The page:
XML and Information Retrieval

Information retrieval (IR) is often confused with data retrieval. Data retrieval primarily involves determining which documents of a collection contain the keywords in the user query, which is usually not enough to satisfy the user's information need (Baeza-Yates and Riberio-Neto 1999). Instead, what the user of an IR system really wants is to retrieve information about a subject rather than to retrieve data that satisfies a given query. In order to better fulfill an information need, the IR system must somehow 'interpret' the contents of the information items (documents) in a collection and rank them according to a degree of relevance to the user query (Baeza Yates and Riberio-Net 1999). This 'interpretation' of document content involves extracting syntactic and semantic information from document text and using this information to match the user information need. The difficulty is not only knowing how to extract this information but also knowing how to use it to decide relevance. Thus, the notion of relevance is at the center of information retrieval. Relevance rankings are most often determined by keyword(s) counts. Keywords, in corpus linguistics, are words whose frequency of occurrence in a specific text exceeds that of chance alone. The implication is that such words are indicative of the meaning or essence of the text. The problem is that they are often not good indicators.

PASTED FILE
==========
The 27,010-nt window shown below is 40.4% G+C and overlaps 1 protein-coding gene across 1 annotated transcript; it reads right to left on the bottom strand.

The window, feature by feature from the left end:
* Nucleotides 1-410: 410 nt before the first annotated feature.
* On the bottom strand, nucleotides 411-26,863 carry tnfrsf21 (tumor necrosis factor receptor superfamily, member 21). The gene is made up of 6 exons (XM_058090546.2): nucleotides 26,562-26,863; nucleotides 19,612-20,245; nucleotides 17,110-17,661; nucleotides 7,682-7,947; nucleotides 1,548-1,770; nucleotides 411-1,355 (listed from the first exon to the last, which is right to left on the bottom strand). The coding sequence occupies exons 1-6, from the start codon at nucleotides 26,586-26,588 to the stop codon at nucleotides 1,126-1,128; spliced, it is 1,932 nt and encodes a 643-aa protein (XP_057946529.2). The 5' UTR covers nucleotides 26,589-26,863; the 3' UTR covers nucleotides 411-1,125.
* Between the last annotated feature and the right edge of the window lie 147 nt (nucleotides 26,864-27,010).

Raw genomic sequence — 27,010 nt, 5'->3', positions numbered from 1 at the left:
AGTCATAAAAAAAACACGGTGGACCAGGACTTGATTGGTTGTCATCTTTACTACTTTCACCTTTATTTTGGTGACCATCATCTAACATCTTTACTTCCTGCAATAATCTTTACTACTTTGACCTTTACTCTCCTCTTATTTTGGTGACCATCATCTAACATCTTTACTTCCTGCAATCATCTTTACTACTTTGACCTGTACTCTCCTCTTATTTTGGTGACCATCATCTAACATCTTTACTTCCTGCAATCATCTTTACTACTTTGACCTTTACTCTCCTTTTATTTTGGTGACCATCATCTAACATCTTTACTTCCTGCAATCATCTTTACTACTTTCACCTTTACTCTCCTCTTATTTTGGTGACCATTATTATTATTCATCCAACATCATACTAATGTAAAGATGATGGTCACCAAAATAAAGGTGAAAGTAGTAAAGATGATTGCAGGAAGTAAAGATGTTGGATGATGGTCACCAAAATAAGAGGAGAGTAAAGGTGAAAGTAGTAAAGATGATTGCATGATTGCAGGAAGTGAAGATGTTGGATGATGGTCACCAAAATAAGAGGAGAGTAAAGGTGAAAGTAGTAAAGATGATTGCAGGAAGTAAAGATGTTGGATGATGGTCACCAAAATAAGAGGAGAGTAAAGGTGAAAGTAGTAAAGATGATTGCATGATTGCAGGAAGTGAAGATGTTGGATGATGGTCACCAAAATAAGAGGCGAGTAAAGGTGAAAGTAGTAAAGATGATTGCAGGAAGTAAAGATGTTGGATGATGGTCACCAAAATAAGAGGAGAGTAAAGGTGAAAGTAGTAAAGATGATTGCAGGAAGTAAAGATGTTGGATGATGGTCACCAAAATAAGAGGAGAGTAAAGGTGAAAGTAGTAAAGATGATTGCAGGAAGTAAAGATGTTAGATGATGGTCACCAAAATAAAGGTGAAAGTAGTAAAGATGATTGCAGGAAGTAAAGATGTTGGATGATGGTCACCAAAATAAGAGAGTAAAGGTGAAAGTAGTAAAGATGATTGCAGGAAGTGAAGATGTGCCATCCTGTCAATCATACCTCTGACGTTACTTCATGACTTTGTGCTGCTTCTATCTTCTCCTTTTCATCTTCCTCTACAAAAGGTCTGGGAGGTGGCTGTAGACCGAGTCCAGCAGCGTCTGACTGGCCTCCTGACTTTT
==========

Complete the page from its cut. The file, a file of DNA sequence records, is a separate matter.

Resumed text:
Keywords, in the context of Internet search, also refer to the user supplied term (s) that defines documents of interest. The key for an effective IR system is to facilitate the likelihood that the user supplied keywords and the system-generated keywords correspond to relevant documents. The use of mark-up (e.g., XML) encodes document content to better represent its meaning. Such encoding enables machines to "understand" and thereby manipulate the content (Shah et al. 2002). XML tags, specifically designed to capture meaning, permit the usage of word/phrase counts in combination with mark-up to facilitate the interpretation of text and better determine relevance (shah et al. 2002).

Figure 1 provides an illustration of an XML tag, that provides both the structural definition of an element (subtopic.section) in combination with the semantic definition of attributes of the element (Keyword-one, Keyword-two), for a fragment of FAs 16 on prior period adjustments. The 'keywords' interim reporting and prior period adjustment would not be identified by simple keyword searches because these exact sequences of terms do not occur in the passage.
Figure 1: Illustration of the Use of an XML Tag to Indicate Structure
and Meaning in a Fragment of FAS 16: Prior Period Adjustments

<subtopic.section Keyword-one="interim reporting" Keyword-two="prior
period adjustments">

If an item of profit or loss occurs in other than the first interim
period of the enterprise's fiscal year and all or a part of the item
of profit or loss is an adjustment related to prior interim periods
of the current fiscal year, as defined in paragraph 13 above, the item
shall be reported as follows:

a. The portion of the item that is directly related to business